Sun Dec 6, 2015, 11:55 AM

4. The owner can call his store anything he wants

 

So long as he doesn't deny service, he hasn't broken the law.

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Response to diabeticman (Original post)

Sun Dec 6, 2015, 11:59 AM

5. well no but it is still odious.

 

We do not have an overtly authoritarian and racist party in control of the government and we do not have national legislation (yet) that overtly discriminates against muslims.

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Response to Warren Stupidity (Reply #5)

Sun Dec 6, 2015, 02:08 PM

26. You're right

We do not have Muslims being removed from their jobs en masse as a matter of law, then removed from their homes and put into ghettoes, and having all their property and assets absconded by the government. Nor are the totality of mosques being destroyed by large government-sponsored troops. And certainly not the later things that happened: the death camps, etc.

But it is something we have to guard against, for sure. Should a demagogue such as Trump be elected (I put nothing past historical oddity), we could be in serious, serious jeopardy. The president's speech tonight should hopefully go a long way to restoring a touch of sanity ... though I fear it will fall on deaf ears for a portion of American society. Fortunately, they are still a minority, though a loud and significant one.

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Response to diabeticman (Original post)

Sun Dec 6, 2015, 12:18 PM

8. In some respects, yes. And I'd be lying if I said

 

that I am not despairing about the way in which many are being misled.

The darkly humorous side of me thinks all that's missing is Trump writing a book about his own struggles.

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Response to diabeticman (Original post)

Sun Dec 6, 2015, 12:39 PM

13. The case fell apart because to have standing you actually must be denied service.

Just have a Muslim man go in and attempt to purchase something. If the owner refuses, you now have a clear and simple case.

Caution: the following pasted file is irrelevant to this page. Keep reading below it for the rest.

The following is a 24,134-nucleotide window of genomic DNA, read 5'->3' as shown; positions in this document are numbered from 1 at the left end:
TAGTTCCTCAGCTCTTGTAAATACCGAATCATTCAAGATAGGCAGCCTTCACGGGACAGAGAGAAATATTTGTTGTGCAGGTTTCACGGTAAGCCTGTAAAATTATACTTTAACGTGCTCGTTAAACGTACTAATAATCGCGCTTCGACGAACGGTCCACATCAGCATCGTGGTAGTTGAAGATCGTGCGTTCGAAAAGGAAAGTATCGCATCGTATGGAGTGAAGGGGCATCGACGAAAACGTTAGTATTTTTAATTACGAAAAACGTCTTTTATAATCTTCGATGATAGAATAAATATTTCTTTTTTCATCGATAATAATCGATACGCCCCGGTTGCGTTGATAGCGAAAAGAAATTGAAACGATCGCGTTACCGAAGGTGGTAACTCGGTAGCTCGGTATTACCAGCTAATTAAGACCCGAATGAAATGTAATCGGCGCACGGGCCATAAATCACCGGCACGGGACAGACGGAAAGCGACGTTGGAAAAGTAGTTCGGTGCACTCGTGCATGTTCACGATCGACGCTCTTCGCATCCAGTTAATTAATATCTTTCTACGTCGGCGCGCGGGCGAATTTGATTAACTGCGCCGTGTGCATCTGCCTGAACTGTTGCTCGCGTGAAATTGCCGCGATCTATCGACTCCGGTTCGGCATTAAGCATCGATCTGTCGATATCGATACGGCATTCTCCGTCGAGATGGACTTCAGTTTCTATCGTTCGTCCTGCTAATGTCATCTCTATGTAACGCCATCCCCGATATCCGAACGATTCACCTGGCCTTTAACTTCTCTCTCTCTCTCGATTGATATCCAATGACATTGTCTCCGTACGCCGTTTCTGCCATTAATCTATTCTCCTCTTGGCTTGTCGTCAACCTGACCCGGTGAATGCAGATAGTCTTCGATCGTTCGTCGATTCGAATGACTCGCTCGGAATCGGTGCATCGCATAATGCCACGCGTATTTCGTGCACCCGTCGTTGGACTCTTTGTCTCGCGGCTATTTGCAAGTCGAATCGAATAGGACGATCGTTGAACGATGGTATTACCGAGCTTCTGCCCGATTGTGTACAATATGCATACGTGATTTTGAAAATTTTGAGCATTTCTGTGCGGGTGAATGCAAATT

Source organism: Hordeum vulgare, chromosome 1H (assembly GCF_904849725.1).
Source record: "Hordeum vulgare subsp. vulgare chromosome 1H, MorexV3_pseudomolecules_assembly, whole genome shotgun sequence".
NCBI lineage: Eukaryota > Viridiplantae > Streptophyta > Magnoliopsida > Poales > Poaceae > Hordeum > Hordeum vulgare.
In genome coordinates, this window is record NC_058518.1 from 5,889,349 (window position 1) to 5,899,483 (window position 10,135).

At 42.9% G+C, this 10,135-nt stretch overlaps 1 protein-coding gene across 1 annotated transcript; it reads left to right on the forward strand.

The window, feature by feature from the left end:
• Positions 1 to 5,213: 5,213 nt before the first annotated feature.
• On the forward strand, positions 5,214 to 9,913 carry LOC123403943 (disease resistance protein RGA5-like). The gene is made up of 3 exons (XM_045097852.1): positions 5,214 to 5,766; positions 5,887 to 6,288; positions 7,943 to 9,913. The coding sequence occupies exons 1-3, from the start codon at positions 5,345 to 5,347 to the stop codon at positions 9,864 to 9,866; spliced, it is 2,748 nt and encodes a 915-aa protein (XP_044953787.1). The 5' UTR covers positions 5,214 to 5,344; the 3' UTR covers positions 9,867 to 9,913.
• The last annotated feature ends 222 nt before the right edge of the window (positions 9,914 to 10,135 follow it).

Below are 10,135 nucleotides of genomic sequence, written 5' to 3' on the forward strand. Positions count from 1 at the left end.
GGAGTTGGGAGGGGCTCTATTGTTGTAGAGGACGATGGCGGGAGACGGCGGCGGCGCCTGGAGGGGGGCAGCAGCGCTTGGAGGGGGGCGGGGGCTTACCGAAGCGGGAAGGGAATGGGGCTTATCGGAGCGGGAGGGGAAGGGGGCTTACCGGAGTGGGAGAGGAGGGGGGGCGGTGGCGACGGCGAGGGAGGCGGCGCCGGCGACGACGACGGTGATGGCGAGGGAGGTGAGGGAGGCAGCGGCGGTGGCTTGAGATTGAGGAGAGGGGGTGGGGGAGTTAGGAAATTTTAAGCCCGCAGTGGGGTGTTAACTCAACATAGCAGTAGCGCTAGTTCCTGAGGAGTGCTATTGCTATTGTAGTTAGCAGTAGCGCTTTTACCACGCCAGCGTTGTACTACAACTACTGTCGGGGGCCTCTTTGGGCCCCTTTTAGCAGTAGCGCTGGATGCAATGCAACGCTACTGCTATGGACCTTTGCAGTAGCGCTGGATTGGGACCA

Every law or act challenged in court began with someone being denied or arrested. To legalize contraception in Connecticut, the Director in Conn. of Planned Parenthood opened a birth control clinic, served 10 customers and was then arrested, convicted, and fined for violating the Comstock Act. The case was appealed to the SCOTUS and won, ending bans on Contraceptive devices and recognizing the Right to Privacy in US law.

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Response to diabeticman (Original post)

Sun Dec 6, 2015, 12:54 PM

15. The plaintiff had no standing.

 

They need to go in and be denied service because of their protected class, then they would have standing and a lawsuit would be a slam dunk.

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Response to diabeticman (Original post)

Sun Dec 6, 2015, 12:59 PM

17. It was dismissed for lack of standing, because claimants did not show that anyone was refused

service.

I'm pretty sure that if a Muslim did show up and was refused service, the suit would succeed and the court would issue an injunction.

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Response to diabeticman (Original post)

Sun Dec 6, 2015, 02:15 PM

27. No

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Response to diabeticman (Original post)

Sun Dec 6, 2015, 02:41 PM

28. Actual refusal and discrimination has to happen in order to sue. And my friend you live in a country

 

that allows open discrimination against millions of LGBT Americans in housing and employment and services already. You always have. You just don't care about us. Not a second thought. But straight religious people who had nothing happen to them at all, oh mercy it's the second coming of Hitler.
Double fucking standards demonstrate biases.

Part two: know your history Barney's Beanery edition...read the section called 'History of Discrimination'
https://en.wikipedia.org/wiki/Barney's_Beanery